Friday Ephemera
Brown Science

Reheated (52)

For newcomers, more items from the archives:

He’s Being Rugged, And We Can’t Have That

Transvestite potter says Bear Grylls is a bad influence, denounces masculinity as “useless” and “counter-productive.” 

It’s true that rafting skills and urine-drinking may be niche concerns and of obvious practical use only to explorers, hardy outdoors types, and people whose package holidays have gone catastrophically wrong. But – and it’s quite a big one - there’s something to be said for seeing people in unfamiliar and rather trying circumstances achieving more – sometimes much more - than they thought they ever could. Which is both the premise and appeal of Mr Grylls’ various, quite popular TV programmes. However, showing people that they may be much more capable than they previously believed, resulting in a sense of great personal satisfaction, is apparently unimportant, a mere “hangover” from more primitive, less Guardian-friendly times.

She’s Seething With Empowerment

Polite man holds door open for woman. Woman starts screaming.

No amount of public speaking or articles in the Guardian is likely to have much effect on how people in general may view the eye-catchingly rotund in terms of physical attractiveness. It’s a pointless endeavour, like shouting at rain. The more practical alternative, the one over which a person might exert some actual leverage, is losing weight, such that one can breathe properly and is not in continual discomfort, as the author admits, or not becoming quite so huge in the first place. Thereby avoiding the mental and emotional complications exhibited above, such as acting like a mad woman and bullying a stranger for being nice to you.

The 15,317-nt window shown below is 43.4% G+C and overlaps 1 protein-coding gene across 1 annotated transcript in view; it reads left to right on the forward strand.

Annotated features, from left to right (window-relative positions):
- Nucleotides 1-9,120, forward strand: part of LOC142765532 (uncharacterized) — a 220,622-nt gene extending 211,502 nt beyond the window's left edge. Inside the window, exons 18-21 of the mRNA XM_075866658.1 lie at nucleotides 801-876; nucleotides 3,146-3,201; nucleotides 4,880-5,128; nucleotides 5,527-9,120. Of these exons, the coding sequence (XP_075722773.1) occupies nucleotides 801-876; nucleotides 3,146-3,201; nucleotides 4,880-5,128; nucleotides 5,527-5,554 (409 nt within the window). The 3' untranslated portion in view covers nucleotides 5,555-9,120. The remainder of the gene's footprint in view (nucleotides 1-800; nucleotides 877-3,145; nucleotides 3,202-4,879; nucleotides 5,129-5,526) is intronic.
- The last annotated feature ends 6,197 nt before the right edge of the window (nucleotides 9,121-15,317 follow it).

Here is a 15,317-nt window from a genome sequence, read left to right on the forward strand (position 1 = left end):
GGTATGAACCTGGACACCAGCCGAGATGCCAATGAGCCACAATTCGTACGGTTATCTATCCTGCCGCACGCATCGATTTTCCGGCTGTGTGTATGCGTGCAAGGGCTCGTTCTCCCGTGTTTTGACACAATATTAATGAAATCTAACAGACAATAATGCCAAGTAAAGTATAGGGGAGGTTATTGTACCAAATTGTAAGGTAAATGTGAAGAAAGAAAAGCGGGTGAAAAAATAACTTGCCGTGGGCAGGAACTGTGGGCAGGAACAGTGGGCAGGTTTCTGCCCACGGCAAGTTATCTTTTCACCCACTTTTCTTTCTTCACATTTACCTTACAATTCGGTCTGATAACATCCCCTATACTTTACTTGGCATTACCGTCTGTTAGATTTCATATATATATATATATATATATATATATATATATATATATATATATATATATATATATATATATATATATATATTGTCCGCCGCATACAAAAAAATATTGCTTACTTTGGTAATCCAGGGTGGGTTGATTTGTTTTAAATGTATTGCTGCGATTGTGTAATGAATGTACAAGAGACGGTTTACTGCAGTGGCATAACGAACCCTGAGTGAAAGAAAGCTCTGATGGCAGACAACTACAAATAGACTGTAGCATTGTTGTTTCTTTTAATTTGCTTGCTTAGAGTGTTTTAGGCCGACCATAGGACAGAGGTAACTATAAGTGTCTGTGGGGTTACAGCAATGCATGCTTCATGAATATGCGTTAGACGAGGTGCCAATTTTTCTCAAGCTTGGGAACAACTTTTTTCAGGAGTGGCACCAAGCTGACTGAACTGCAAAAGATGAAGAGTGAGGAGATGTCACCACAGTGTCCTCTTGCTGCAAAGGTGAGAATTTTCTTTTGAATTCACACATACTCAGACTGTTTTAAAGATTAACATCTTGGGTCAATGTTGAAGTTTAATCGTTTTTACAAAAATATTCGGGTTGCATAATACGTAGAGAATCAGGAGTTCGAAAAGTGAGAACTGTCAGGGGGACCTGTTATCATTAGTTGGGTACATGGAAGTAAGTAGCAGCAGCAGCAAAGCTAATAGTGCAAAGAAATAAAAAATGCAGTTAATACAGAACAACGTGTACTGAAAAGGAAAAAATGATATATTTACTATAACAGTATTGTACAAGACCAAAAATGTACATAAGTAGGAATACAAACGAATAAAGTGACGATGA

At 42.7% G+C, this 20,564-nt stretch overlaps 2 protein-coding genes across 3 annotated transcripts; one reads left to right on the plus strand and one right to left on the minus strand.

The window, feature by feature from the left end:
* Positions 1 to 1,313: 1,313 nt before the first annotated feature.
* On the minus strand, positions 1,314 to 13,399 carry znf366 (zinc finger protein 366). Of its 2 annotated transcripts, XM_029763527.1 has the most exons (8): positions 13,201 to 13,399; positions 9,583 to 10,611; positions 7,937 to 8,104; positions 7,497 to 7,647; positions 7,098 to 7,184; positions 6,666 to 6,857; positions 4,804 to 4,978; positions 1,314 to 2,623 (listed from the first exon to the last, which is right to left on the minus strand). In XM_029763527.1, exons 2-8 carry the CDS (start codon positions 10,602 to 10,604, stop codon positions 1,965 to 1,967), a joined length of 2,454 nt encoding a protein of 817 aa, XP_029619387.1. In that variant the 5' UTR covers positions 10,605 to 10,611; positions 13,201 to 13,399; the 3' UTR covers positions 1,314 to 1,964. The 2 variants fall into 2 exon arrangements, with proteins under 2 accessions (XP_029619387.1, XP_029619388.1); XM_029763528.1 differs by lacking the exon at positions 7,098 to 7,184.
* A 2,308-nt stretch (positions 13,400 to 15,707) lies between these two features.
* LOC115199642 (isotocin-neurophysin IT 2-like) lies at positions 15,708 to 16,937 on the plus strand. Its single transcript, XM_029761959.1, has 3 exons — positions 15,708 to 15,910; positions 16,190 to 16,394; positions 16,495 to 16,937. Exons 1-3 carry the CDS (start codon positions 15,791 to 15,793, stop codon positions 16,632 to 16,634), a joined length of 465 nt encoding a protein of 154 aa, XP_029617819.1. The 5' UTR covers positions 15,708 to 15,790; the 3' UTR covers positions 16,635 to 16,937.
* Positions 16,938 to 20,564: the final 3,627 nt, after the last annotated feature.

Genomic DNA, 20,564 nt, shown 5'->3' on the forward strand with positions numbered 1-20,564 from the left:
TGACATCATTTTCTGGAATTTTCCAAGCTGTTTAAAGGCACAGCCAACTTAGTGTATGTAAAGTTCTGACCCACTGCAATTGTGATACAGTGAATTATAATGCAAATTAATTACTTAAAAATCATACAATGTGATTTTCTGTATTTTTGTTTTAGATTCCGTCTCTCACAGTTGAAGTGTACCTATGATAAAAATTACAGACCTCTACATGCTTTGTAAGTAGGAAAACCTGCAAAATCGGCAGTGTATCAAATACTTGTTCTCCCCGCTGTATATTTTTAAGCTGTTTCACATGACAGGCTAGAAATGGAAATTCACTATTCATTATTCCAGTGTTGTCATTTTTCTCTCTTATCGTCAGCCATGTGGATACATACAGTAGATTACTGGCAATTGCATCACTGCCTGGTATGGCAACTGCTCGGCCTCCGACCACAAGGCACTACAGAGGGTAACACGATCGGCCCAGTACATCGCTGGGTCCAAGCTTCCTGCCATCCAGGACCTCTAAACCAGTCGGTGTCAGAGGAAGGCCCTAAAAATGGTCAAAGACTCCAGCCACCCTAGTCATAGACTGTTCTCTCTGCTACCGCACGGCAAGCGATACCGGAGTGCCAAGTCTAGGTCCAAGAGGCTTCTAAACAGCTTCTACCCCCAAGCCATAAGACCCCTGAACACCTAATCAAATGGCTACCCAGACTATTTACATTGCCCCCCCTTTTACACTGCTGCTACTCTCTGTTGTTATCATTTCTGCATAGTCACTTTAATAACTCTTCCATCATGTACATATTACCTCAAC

Flatter, Mythologize, Rinse, Repeat

According to the New York Times, Laurie Penny is oppressed, and also a cyborg.

By all means take a moment to realign your mind with the notion of Ms Penny as a “cyborg” writer and in some way marginalised - “marked as other” – and struggling against the pressures of not being heard. Except of course when she’s on TV, or Five Live, or Radio 4, or when airing her various and bewildering concerns in the pages of the Guardian, the New Statesman and the Independent.

There’s more, should you want it, in the greatest hits. And tickling the tip jar is what keeps this place afloat.